Hiking can improve overall mental health

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Walking or hiking in nature is not only great for physical health, but experts have found that even a 90-minute excursion outdoors can have a positive impact on mental health.

BYU student studying second language teaching Anastasia Rybakova grew up in Nizhny Novgorod, Russia, where nature seemed far away and there were no mountains to be seen.

Rybakova was introduced to hiking by the American family she lived with after moving to the U.S. in 2016. It quickly became something she enjoyed doing and has become a part of her life ever since.

“That’s what I like about hiking. It’s unplugging yourself and being in nature. It’s a good way to clear your mind,” Rybakova said.

Nature can be a place for people to go and distance themselves from the sometimes overwhelming standards that society forces upon individuals, according to Rybakova.

“For people with or without mental health issues, we struggle. But when we’re out in nature, we don’t have to live up to others expectations,” she said.

The constant bombarding of society that comes via technology can leave people feeling drained, especially those in an urban environment where the pace of life is faster. People living in urban areas have less interaction with natural environments. With less exposure to nature, many are missing out on the natural benefits that come from stepping out of their backyard and into the wild.

“Coming out to the mountains helps put things into perspective. Being in nature brings calmness and happiness back to me,” BYU public health student Ida Tovar said.

Even for those who may not suffer from mental health issues, being outdoors and hiking can help them fully appreciate their capacity to accomplish hard things, according to Tovar.

“You should get outdoors before you have a mental health problem. Getting out and doing it can help us be more well-balanced,” Tovar said.

The key to reaping nature’s benefits is getting away from the city and getting into nature. Fifty-five percent of the world’s population currently lives in urban areas, but this number is projected to increase to 68 percent by 2050, according to a report from the United Nations Department of Economic and Social Affairs.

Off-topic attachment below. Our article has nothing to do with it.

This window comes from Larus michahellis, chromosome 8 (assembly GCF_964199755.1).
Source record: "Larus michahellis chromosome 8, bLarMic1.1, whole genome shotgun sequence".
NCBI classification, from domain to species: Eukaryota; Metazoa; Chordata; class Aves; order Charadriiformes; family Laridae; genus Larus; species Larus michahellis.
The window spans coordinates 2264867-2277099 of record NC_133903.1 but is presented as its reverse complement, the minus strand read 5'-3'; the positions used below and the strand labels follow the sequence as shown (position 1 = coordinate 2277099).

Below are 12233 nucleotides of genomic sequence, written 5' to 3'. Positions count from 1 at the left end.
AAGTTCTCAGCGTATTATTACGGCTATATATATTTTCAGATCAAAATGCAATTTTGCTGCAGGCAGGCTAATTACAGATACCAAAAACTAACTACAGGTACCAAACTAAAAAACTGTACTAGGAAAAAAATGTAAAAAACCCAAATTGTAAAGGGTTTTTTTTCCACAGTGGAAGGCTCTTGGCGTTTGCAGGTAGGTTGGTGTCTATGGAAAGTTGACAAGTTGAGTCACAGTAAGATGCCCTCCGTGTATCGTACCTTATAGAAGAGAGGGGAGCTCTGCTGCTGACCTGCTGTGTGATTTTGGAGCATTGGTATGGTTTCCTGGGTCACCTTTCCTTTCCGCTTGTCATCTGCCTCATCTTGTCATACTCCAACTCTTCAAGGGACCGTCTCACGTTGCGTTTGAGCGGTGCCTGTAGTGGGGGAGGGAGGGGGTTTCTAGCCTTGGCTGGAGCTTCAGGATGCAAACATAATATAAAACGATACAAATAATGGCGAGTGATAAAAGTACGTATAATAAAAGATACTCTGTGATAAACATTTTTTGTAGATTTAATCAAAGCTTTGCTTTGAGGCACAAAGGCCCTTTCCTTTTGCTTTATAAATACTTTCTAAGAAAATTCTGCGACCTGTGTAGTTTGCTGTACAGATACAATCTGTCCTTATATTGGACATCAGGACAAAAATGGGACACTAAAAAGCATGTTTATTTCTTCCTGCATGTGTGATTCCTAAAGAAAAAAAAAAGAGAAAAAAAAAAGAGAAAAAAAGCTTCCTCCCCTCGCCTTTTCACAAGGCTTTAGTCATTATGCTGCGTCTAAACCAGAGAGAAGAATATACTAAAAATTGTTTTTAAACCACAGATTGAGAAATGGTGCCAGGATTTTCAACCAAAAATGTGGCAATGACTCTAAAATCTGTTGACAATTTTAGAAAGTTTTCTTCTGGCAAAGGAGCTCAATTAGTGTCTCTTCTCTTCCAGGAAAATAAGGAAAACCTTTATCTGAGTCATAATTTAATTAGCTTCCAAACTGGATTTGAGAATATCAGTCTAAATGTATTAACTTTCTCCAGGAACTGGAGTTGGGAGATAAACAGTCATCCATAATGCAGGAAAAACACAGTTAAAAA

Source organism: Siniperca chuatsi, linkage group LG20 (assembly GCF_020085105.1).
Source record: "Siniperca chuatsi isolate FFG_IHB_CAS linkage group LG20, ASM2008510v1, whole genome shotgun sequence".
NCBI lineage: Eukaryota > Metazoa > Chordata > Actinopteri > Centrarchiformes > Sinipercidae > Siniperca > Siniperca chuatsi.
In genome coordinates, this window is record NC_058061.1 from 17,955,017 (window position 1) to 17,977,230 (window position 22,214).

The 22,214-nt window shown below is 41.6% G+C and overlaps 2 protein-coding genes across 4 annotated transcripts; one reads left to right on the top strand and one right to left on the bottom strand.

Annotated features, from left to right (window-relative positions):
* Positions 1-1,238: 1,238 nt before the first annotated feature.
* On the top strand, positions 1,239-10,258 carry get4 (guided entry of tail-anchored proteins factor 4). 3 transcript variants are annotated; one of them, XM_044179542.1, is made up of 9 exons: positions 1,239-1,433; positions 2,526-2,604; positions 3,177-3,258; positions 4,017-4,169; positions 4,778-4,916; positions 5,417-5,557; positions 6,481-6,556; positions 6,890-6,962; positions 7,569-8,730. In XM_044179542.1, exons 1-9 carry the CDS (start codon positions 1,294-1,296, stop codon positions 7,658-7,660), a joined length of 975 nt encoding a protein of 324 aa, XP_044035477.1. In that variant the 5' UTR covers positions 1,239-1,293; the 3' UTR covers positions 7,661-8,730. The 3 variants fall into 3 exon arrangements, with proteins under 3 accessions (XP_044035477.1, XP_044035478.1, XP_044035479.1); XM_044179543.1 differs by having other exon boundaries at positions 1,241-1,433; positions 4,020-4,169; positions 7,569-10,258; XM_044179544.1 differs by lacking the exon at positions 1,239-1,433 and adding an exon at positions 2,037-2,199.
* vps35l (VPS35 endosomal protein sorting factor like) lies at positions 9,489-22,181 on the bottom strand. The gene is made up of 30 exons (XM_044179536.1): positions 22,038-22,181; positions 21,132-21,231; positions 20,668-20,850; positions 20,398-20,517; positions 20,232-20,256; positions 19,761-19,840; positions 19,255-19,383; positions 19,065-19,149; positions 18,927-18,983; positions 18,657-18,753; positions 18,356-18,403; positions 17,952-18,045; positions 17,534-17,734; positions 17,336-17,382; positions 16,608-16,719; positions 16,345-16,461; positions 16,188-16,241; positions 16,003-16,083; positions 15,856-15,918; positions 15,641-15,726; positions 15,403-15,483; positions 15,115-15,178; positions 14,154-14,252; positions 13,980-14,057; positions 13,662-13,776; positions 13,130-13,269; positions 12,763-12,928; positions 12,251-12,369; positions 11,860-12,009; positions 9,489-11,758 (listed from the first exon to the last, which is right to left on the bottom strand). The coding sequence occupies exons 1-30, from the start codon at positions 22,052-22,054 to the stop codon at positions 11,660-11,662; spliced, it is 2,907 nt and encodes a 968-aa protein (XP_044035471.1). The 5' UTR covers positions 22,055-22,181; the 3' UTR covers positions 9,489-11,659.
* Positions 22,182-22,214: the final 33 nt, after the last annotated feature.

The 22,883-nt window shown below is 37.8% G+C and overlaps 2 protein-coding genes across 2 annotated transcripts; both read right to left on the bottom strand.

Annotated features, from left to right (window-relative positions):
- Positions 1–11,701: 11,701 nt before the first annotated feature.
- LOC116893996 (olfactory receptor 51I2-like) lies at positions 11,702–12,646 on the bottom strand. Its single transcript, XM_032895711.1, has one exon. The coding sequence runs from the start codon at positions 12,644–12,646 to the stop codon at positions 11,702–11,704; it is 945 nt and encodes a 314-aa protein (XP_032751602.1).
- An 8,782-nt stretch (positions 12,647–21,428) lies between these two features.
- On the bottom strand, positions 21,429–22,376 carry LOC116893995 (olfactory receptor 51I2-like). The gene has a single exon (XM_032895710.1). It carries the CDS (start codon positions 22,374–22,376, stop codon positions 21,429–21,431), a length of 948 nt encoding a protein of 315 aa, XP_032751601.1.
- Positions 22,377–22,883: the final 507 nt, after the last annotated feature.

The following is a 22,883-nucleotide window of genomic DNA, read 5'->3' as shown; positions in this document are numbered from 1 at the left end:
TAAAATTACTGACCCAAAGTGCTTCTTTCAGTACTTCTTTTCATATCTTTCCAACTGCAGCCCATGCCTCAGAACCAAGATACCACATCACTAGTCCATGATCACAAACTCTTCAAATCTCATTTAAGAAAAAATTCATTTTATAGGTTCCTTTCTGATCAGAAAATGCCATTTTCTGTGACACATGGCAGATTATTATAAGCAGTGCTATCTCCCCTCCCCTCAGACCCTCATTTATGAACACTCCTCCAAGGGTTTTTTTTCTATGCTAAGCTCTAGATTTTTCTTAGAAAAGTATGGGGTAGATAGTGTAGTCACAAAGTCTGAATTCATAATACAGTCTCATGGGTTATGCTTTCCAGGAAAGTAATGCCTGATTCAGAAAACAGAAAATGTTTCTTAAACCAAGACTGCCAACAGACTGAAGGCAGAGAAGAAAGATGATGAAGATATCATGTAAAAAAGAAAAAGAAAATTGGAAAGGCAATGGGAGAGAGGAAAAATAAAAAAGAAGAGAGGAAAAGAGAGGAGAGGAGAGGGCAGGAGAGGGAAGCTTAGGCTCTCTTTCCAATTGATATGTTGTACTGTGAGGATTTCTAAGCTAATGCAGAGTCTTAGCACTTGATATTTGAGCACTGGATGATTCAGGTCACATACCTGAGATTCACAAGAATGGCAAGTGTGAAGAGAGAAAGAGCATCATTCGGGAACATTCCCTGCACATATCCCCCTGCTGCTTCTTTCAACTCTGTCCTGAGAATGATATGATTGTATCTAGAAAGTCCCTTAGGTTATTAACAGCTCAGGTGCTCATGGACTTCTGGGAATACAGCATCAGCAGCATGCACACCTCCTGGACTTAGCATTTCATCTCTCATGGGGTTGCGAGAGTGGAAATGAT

Experts speculate that mental illness may become more common among the population as more people relocate to urban environments and away from nature.

The cause of mental illness is complicated and usually involves multiple factors, including biological and environmental ones, according to the Mayo Clinic. However, there are also many things that can help relieve some aspects of mental illness, no matter the cause.

In a recent study, researchers found that people who went on a 90-minute hike or walk in nature reported less rumination, or repeated focusing on negative aspects about themselves, compared to those who walked in urban environments.

Those who spent time walking in nature also showed lower levels of activity in the area of the brain that is linked to the risk of mental illness, according to the Proceedings of the National Academy of Sciences of the United States of America.

“There are mental health benefits of being outdoors. Some of these are exercise, social connection, mindfulness and behavioral activation,” said psychologist Dianne Nielsen, who works in the BYU Counseling and Psychological Services.

Walking and hiking in nature has gained popularity because of the positive correlation it has with physical and mental health. Its benefit on mental health happens regardless of whether someone is currently affected by a mental illness.

“I think the same things that are helpful for people with mental health problems are helpful for people who don’t have those problems — exercise, social connection, mindfulness and behavioral activation. Also, it probably fosters gratitude, which has mental health benefits,” Nielsen said.

Hiking is now considered the most popular activity among adventurers, taking the lead from kayaking and mountain climbing, according to a report by the Adventure Travel Trade Association.

The state of Utah has over 75 mountain ranges, over 30 state parks and five national parks — providing plenty of opportunities for Utahans to get outdoors.

Salt Lake City is listed in the top 15 U.S. hiking cities in America by National Geographic.

“With wild hikes within an hour, these 15 cities have some of the best outdoor access in urban America,” according to its website.

With Y Mountain, Rock Canyon and Provo Canyon all within a few minutes’ drive, hiking is also a popular past time of BYU students and Provo residents.

“I’m attracted to being outdoors for the feeling of being away from the hustle and bustle, the fresh air and freedom,” Provo-based outdoor and travel photographer Sean Gassaway said. “It is absolutely helpful for mental health to be able to get out away from the stress and be in nature.”

Hikers in Utah range from novice to expert, but hikers of all experience levels can receive the physical and mental benefits of getting outdoors. Those who want to receive the mental health benefit of hiking simply need to get outside and get moving.

“Just do it. If you have to start small, start small. Make a goal to go out and then follow through,” Gassaway said.

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